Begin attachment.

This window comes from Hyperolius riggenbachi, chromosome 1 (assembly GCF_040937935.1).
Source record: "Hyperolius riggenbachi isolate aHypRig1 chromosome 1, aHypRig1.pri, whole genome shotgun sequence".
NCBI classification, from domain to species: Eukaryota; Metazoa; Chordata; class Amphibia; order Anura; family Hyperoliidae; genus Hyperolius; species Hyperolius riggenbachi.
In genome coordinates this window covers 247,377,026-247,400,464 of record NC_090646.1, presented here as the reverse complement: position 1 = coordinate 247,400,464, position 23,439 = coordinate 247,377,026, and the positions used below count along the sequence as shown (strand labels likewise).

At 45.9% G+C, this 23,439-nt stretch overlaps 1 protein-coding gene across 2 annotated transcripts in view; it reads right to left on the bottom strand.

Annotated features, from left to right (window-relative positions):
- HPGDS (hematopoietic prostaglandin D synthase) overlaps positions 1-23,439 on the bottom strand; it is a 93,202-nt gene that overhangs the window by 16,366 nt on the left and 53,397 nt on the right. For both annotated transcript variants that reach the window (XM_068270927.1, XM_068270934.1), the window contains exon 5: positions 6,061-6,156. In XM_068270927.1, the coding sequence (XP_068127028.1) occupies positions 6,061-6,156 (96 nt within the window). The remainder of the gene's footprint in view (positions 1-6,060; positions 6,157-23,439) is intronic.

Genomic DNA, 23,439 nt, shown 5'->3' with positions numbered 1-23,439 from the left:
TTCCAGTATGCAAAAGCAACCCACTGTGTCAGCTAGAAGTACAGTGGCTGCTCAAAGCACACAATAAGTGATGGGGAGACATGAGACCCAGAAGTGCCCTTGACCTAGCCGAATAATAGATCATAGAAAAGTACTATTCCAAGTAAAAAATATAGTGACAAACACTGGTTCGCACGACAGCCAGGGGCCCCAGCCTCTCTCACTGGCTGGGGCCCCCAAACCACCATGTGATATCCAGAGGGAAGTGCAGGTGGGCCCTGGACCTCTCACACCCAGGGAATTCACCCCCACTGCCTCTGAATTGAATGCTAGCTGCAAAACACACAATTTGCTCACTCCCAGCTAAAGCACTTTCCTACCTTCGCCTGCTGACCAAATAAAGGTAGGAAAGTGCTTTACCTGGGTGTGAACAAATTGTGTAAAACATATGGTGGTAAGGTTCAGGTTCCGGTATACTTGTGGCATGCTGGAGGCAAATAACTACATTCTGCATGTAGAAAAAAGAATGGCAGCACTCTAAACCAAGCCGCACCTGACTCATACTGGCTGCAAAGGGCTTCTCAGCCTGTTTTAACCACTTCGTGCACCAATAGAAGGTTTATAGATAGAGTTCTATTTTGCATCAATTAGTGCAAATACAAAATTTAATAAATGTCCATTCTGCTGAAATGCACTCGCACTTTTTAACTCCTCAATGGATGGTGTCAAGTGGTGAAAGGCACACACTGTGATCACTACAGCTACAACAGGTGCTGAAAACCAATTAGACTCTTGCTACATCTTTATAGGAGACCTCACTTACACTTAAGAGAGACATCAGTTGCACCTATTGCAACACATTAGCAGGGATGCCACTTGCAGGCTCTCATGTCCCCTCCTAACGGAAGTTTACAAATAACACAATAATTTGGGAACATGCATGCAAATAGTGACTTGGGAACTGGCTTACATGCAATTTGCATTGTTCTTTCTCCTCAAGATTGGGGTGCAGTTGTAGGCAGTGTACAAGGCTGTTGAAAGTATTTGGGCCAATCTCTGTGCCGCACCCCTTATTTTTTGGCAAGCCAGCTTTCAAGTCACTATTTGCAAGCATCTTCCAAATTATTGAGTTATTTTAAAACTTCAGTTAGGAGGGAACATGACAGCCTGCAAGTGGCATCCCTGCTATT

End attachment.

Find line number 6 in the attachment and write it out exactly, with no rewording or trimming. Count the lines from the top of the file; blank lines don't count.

Annotated features, from left to right (window-relative positions):